Plea to increase captions on TV
When the Seddon earthquake hit last July, Renwick woman Robyn Carter turned to her television for information.
Being profoundly deaf she hoped the news would be captioned, but it was not.
Miss Carter has a cochlear implant, which allows her to hear many things including conversations on her specially adapted telephone, but she can't understand speech on television or radio and depends on TV captioning to understand.
"I didn't know if people required help, if infrastructure was OK, if roads were closed, if there were gas leaks. I had to rely on texts from a friend to know if everything was OK."
Miss Carter is a board member of Deaf Aotearoa New Zealand, which, together with National Foundation for the Deaf and the Hearing Association, is promoting a campaign for 100 per cent captioning on New Zealand television.
There are 700,000 deaf and hearing impaired people in New Zealand.
The Government supports captioning services on free-to-view TV through New Zealand on Air, with annual funding of $2.4 million for provisions of captioning descriptions and audio description.
New Zealand on Air's captioning service runs at around 250 hours per week of which 120 hours are repeats, said Miss Carter. It equated to just 40 per cent of television programmes, she said.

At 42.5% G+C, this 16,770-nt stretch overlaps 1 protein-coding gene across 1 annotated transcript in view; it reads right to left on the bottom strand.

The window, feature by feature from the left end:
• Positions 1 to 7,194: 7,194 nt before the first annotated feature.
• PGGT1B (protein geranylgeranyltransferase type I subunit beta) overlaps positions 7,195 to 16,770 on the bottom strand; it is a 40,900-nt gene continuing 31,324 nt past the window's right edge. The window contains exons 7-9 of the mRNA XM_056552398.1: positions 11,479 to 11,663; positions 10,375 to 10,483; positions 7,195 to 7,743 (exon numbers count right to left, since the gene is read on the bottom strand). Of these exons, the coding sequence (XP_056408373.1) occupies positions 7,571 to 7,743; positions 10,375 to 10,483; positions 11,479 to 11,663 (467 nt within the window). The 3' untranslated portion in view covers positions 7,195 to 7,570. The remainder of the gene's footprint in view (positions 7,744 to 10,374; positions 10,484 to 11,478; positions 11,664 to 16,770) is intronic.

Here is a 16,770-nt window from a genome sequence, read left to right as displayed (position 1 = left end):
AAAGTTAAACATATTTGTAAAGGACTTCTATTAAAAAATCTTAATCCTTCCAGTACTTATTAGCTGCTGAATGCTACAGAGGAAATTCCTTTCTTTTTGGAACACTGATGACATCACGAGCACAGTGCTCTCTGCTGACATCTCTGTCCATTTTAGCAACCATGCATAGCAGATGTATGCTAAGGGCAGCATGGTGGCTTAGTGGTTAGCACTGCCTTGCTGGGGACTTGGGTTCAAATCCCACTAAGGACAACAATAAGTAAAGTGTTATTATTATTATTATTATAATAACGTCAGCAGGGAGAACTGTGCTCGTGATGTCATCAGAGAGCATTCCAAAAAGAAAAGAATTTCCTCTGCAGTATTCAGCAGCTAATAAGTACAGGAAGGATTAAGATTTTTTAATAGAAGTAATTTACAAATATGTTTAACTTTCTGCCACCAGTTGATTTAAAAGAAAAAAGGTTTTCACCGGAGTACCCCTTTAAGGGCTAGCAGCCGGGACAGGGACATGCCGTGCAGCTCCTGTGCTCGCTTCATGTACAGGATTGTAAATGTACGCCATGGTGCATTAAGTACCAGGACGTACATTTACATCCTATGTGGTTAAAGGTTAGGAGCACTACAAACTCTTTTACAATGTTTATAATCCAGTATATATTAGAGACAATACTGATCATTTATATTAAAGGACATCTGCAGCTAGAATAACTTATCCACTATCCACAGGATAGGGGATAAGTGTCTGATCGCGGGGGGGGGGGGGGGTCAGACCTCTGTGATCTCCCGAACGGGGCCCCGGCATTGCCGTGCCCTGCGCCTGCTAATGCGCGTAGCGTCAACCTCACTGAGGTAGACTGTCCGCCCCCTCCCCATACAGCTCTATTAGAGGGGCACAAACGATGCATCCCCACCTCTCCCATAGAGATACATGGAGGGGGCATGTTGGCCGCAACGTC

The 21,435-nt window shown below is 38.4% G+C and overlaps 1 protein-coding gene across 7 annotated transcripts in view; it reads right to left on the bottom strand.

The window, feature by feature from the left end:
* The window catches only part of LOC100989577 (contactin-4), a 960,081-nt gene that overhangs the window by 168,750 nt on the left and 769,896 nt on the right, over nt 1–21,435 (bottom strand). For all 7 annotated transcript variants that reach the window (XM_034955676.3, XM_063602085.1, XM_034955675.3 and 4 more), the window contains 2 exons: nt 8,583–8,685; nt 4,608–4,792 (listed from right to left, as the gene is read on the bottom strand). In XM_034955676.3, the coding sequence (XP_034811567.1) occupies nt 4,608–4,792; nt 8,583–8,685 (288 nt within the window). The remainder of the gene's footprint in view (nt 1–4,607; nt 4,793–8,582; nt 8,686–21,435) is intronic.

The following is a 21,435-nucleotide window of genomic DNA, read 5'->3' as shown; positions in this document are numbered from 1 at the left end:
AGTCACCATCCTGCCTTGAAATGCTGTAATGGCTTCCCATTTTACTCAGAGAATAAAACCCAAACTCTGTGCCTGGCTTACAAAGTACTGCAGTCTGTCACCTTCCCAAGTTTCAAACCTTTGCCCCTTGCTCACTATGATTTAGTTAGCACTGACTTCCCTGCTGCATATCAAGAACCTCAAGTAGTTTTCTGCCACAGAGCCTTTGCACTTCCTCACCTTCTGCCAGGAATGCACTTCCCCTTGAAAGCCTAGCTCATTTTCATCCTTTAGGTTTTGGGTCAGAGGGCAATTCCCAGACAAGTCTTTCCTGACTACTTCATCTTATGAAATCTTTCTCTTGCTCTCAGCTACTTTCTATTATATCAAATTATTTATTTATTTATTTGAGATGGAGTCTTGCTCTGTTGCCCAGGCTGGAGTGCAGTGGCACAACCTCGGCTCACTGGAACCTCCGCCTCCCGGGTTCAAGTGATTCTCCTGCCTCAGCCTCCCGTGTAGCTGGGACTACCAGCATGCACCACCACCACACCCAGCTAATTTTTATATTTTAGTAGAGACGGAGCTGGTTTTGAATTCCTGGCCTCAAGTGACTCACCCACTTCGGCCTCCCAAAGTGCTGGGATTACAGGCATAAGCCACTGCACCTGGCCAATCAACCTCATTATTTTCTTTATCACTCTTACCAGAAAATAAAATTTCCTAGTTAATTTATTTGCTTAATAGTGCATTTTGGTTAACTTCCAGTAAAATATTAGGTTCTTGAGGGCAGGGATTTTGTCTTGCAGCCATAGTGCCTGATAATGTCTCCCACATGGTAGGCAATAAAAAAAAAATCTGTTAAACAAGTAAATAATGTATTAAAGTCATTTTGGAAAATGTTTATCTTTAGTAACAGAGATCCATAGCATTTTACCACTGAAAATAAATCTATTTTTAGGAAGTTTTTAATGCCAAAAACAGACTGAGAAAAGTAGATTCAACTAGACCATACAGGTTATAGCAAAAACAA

As part of Hearing Week, Miss Carter wants the Government to follow other countries' leads and make 100 per cent captioning on television put into legislation.
"We are lobbying Government, but they are not listening. In this election year an extra 700,000 votes (from the deaf and hearing impaired) would make a difference."
Captioning is not only important for hearing impaired, but the elderly and those with English as a second language, she said.
In response to questions, Broadcasting Minister Craig Foss did not indicate if he would support legislation of 100 per cent captioning.
"The taxpayer funds 35 hours of free captioned content every day," he said. "The Government continues to support an increase . . . and has increased available captioning from 70 hours per week to more than 250 since 2000."
The Marlborough Express